Relax, GOP. A veto-proof Democratic legislature won’t fix NV’s upside down tax system. (Sadly) • Nevada Current


Republican Gov. Joe Lombardo’s top priority over the next seven months until the 2024 election will be exactly the same as his top priority over the last 8 months since the 2023 legislative session ended: Do whatever he can to help the Better Nevada PAC that loves him defeat a few Democratic assembly candidates and deprive Democrats of the supermajority they have in that chamber now. 

Because if Democrats hold that supermajority and also win a supermajority in the state senate – a not unrealistic scenario – Democrats would be able to override Lombardo’s vetoes, of which there were about six dozen last year.

If Democrats have veto-proof majorities in both chambers, some of those vetoed bills would presumably be revived. For instance, in recent months Democrats and allied organizations have been highlighting Lombardo’s veto of a bill designed to lower prescription drugs prices, as well as several vetoes of legislation designed to protect renters from quickie evictions, junk fees, and in the case of seniors, excessive rent hikes.

But for Republicans, an ever-present big scary monster under the bed is some sort of tax increase, specifically on business, industry, or even – gasp – rich people.

Taxes can only be increased or created in Nevada with approval from two-thirds of both houses. And a state tax structure that punishes low-income households needs to be reformed.

Spoiler: Even if they have supermajorities in both houses, Democrats won’t be doing that in 2025.

Lombardo ran for governor in 2022 promising “no new taxes,” even though his Democratic opponent, former Gov. Steve Sisolak, wasn’t proposing any, and nor was any Democratic lawmaker within shouting distance of their party’s legislative leadership.

Which is a crying shame of course. 

In Nevada, the smaller your income, the higher the percentage of your income you pay in taxes. As a result, Nevadans with the lowest incomes pay an effective tax rate that is more than four times higher than that paid by the state’s wealthiest residents. Hitting people at the bottom harder than those at the top, Nevada’s tax structure is upside down and bass-ackwards. Any thoughtful policy maker should be appalled at having anything to do with allowing the status quo to continue.

One illustrative juxtaposition of how morally reprehensible Nevada’s tax system is: The state’s tax on gambling revenue is the lowest in the solar system, while the regressive sales tax rate ranks among the nation’s highest. As a result (and “neener neener,” the resort industry might add), the tax rate paid by average Nevadans when they buy pet food, a used car, or a sandwich for lunch is 24% higher than the tax rate the world’s largest casino corporations pay on Nevada gambling revenue.

One might assume an upside-down tax structure that overburdens low-income households while coddling the rich and corporate is exactly the sort of thing Democrats, given veto-proof majorities, might reform. Party of the working class, after all.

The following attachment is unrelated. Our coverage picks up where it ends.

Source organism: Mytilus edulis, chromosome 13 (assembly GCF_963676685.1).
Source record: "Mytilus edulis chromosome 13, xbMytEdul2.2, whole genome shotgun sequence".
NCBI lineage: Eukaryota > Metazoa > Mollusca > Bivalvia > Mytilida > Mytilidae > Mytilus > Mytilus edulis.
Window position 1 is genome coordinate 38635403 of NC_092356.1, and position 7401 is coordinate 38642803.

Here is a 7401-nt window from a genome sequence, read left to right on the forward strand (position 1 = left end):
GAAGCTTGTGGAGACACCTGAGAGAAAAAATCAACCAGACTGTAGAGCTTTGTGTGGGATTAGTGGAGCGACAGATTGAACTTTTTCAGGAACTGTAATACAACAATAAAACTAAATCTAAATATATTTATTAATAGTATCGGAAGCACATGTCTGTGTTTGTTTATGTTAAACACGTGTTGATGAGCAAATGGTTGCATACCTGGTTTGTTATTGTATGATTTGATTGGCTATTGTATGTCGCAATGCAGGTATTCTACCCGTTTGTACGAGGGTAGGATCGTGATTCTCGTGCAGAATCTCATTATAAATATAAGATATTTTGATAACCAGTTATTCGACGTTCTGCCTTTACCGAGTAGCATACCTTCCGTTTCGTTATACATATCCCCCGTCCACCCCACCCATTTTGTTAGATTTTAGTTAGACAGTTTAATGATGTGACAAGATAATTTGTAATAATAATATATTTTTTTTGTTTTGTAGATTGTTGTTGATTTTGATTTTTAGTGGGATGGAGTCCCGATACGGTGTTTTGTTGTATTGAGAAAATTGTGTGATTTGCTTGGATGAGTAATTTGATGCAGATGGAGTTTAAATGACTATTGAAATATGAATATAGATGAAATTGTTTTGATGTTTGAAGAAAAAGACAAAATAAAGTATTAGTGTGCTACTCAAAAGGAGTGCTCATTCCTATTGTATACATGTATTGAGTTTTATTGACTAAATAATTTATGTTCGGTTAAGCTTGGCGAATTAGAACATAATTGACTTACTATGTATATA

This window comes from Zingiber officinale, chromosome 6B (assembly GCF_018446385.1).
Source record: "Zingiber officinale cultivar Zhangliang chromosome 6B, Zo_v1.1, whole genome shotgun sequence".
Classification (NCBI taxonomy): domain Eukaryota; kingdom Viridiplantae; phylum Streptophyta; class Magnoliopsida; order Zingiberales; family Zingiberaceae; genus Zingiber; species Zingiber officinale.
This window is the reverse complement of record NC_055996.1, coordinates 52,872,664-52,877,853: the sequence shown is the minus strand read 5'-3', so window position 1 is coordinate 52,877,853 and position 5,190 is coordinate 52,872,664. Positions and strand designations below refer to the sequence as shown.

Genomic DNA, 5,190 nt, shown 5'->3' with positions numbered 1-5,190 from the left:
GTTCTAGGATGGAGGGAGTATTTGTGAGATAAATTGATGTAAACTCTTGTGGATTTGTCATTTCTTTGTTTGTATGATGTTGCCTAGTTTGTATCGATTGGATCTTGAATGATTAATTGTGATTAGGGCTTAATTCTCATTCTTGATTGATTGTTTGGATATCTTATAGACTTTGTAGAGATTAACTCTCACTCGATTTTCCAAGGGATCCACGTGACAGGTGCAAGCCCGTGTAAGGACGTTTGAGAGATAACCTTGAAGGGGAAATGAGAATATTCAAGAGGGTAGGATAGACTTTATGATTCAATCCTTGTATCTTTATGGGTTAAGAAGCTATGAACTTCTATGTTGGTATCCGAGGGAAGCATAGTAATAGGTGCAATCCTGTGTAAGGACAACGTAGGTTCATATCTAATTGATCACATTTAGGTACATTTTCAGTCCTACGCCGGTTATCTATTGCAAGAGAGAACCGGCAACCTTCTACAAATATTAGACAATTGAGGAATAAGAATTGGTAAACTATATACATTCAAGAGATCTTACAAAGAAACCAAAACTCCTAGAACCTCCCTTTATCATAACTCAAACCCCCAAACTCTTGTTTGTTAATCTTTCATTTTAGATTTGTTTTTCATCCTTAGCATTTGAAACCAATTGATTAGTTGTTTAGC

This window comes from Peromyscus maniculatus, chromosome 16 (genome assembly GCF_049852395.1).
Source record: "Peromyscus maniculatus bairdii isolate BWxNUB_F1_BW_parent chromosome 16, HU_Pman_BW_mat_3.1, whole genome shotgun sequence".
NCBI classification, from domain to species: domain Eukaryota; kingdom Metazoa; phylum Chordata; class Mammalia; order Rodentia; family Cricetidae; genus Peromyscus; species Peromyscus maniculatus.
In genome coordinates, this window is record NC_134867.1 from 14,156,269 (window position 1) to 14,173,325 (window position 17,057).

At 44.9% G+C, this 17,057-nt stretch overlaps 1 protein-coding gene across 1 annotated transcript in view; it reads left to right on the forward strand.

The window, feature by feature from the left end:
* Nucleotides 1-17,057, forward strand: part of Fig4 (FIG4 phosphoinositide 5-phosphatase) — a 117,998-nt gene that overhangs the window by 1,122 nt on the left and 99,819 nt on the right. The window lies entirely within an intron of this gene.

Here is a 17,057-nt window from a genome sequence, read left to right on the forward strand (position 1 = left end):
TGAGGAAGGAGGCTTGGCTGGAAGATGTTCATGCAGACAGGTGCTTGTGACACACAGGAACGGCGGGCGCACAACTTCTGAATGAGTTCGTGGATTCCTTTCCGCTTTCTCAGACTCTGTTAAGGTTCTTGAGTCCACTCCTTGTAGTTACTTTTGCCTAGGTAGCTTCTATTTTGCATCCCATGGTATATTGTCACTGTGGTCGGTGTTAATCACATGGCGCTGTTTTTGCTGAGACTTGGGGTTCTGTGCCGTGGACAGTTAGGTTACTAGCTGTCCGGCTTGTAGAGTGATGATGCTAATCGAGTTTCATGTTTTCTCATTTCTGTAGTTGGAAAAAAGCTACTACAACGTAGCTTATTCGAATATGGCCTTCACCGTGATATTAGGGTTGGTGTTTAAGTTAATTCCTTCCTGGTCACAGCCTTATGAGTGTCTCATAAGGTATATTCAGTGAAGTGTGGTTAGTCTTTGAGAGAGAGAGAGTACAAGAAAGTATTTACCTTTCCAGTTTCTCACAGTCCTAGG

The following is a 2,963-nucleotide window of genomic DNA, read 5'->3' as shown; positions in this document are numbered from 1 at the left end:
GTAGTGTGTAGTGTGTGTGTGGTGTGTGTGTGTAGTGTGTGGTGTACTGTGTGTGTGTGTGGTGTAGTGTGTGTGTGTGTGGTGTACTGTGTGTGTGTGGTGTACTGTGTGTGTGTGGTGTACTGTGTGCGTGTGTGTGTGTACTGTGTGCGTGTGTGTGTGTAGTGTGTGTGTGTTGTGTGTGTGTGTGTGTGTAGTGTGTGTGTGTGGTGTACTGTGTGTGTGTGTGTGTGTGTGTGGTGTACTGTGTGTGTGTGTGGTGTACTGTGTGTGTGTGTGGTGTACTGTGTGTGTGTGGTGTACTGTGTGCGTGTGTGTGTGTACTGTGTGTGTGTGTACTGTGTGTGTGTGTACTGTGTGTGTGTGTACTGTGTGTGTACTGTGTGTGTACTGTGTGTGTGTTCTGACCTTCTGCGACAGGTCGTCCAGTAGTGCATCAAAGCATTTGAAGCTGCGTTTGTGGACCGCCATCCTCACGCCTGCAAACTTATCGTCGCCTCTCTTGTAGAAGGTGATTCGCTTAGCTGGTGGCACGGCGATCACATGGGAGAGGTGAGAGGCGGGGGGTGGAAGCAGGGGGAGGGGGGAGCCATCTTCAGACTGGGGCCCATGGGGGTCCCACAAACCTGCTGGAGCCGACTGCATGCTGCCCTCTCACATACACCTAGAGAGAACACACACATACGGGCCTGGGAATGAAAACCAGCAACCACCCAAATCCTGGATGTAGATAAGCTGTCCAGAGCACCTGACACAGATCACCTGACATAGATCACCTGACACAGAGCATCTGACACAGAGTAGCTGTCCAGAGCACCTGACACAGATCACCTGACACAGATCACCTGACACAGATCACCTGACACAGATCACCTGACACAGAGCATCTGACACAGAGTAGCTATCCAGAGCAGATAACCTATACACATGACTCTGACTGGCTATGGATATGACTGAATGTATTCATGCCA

They won’t. 

Last year, Democratic Assemblywoman Natha Anderson introduced a resoluton that would have authorized “a study regarding wealth taxes.”

Needless to say, Republicans freaked out.

But the far more consequential reaction to Anderson’s resolution came from Democrats on the Assembly Revenue Committee. The committee, controlled by Democrats in a chamber with a Democratic supermajority, didn’t even hold a vote on the bill – a mere study bill – and let it die in a desk drawer.

The charitable view of legislative Democratic refusal to even study the unfairness of the state’s tax structure is the practical political one: If they passed the bill, it would be a gift to Lombardo and the PAC that loves him, which now would be jumping up and down and shouting that Democrats wanted to raise taxes. Why would Democrats give Republicans such a juicy opportunity to hammer them over a bill that didn’t even propose any actual policy? Doing so would be bad politics.

A concomitant, and less charitable, view would be that Nevada legislative Democrats have zero confidence in their own ability to honestly confront one of most regressive tax structures in the United States, so they would prefer not to talk about it at all and pretend it isn’t a problem.

Well, the Reid machine was built to win elections, not reform policies that make life harder for Nevadans than it needs to be.

And when the next general session of the Nevada Legislature starts in February 2025, it will be the longest ongoing campaign event of the 2026 election cycle, with Democrats dedicated to doing nothing whatsoever that might be awkward for whoever they think their gubernatorial nominee is going to be. That circumstance would trump tax fairness even if tax fairness was a Democratic legislative priority, which it’s not.

Lombardo and Republicans can and will find all manner of other legislative-related (or loosely related) things to campaign on in their battle to prevent Democratic supermajorities in both houses. Making macro-dramas out of micro-scandals is an old stand-by, so watch for that.

But whatever Republicans might say, this year’s campaigns for control of the assembly and senate will have nothing to do with turning the state’s upside down tax system right side up. Because neither will next year’s legislature, whatever its composition.

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